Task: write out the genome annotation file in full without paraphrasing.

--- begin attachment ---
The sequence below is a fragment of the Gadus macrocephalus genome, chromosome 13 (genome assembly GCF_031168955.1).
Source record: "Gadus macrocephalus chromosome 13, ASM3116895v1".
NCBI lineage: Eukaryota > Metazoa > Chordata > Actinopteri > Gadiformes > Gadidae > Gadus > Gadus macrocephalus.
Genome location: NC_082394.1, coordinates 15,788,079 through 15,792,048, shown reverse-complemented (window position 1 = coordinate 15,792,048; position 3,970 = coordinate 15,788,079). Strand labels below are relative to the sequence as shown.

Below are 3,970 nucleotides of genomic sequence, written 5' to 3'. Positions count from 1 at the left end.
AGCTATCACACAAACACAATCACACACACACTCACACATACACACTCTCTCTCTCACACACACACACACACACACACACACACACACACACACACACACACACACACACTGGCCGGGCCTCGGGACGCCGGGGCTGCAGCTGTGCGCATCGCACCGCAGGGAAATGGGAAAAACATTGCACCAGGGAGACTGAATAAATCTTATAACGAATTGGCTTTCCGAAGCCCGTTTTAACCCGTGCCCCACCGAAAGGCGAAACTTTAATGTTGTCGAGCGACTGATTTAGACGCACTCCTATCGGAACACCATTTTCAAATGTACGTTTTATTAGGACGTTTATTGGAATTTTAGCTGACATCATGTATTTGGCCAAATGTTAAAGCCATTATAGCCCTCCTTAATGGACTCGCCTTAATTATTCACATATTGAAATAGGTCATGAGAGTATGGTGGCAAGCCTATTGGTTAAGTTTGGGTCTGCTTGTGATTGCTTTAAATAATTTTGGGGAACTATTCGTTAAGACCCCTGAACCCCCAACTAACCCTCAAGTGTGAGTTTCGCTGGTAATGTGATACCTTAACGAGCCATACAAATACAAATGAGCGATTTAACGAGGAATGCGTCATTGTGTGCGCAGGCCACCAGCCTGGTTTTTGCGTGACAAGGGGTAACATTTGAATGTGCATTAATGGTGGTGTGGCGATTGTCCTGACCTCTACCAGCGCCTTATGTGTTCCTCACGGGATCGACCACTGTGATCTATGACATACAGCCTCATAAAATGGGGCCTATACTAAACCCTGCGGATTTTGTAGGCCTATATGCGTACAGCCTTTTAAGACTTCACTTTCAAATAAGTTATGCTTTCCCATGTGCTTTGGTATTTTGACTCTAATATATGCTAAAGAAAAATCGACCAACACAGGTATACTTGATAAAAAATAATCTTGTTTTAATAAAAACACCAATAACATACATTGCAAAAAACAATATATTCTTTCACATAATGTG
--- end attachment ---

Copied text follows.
The sequence below is a fragment of the Gadus macrocephalus genome, chromosome 13 (genome assembly GCF_031168955.1).
Source record: "Gadus macrocephalus chromosome 13, ASM3116895v1".
NCBI lineage: Eukaryota > Metazoa > Chordata > Actinopteri > Gadiformes > Gadidae > Gadus > Gadus macrocephalus.
Genome location: NC_082394.1, coordinates 15,788,079 through 15,792,048, shown reverse-complemented (window position 1 = coordinate 15,792,048; position 3,970 = coordinate 15,788,079). Strand labels below are relative to the sequence as shown.

Below are 3,970 nucleotides of genomic sequence, written 5' to 3'. Positions count from 1 at the left end.
AGCTATCACACAAACACAATCACACACACACTCACACATACACACTCTCTCTCTCACACACACACACACACACACACACACACACACACACACACACACACACACACACTGGCCGGGCCTCGGGACGCCGGGGCTGCAGCTGTGCGCATCGCACCGCAGGGAAATGGGAAAAACATTGCACCAGGGAGACTGAATAAATCTTATAACGAATTGGCTTTCCGAAGCCCGTTTTAACCCGTGCCCCACCGAAAGGCGAAACTTTAATGTTGTCGAGCGACTGATTTAGACGCACTCCTATCGGAACACCATTTTCAAATGTACGTTTTATTAGGACGTTTATTGGAATTTTAGCTGACATCATGTATTTGGCCAAATGTTAAAGCCATTATAGCCCTCCTTAATGGACTCGCCTTAATTATTCACATATTGAAATAGGTCATGAGAGTATGGTGGCAAGCCTATTGGTTAAGTTTGGGTCTGCTTGTGATTGCTTTAAATAATTTTGGGGAACTATTCGTTAAGACCCCTGAACCCCCAACTAACCCTCAAGTGTGAGTTTCGCTGGTAATGTGATACCTTAACGAGCCATACAAATACAAATGAGCGATTTAACGAGGAATGCGTCATTGTGTGCGCAGGCCACCAGCCTGGTTTTTGCGTGACAAGGGGTAACATTTGAATGTGCATTAATGGTGGTGTGGCGATTGTCCTGACCTCTACCAGCGCCTTATGTGTTCCTCACGGGATCGACCACTGTGATCTATGACATACAGCCTCATAAAATGGGGCCTATACTAAACCCTGCGGATTTTGTAGGCCTATATGCGTACAGCCTTTTAAGACTTCACTTTCAAATAAGTTATGCTTTCCCATGTGCTTTGGTATTTTGACTCTAATATATGCTAAAGAAAAATCGACCAACACAGGTATACTTGATAAAAAATAATCTTGTTTTAATAAAAACACCAATAACATACATTGCAAAAAACAATATATTCTTTCACATAATGTG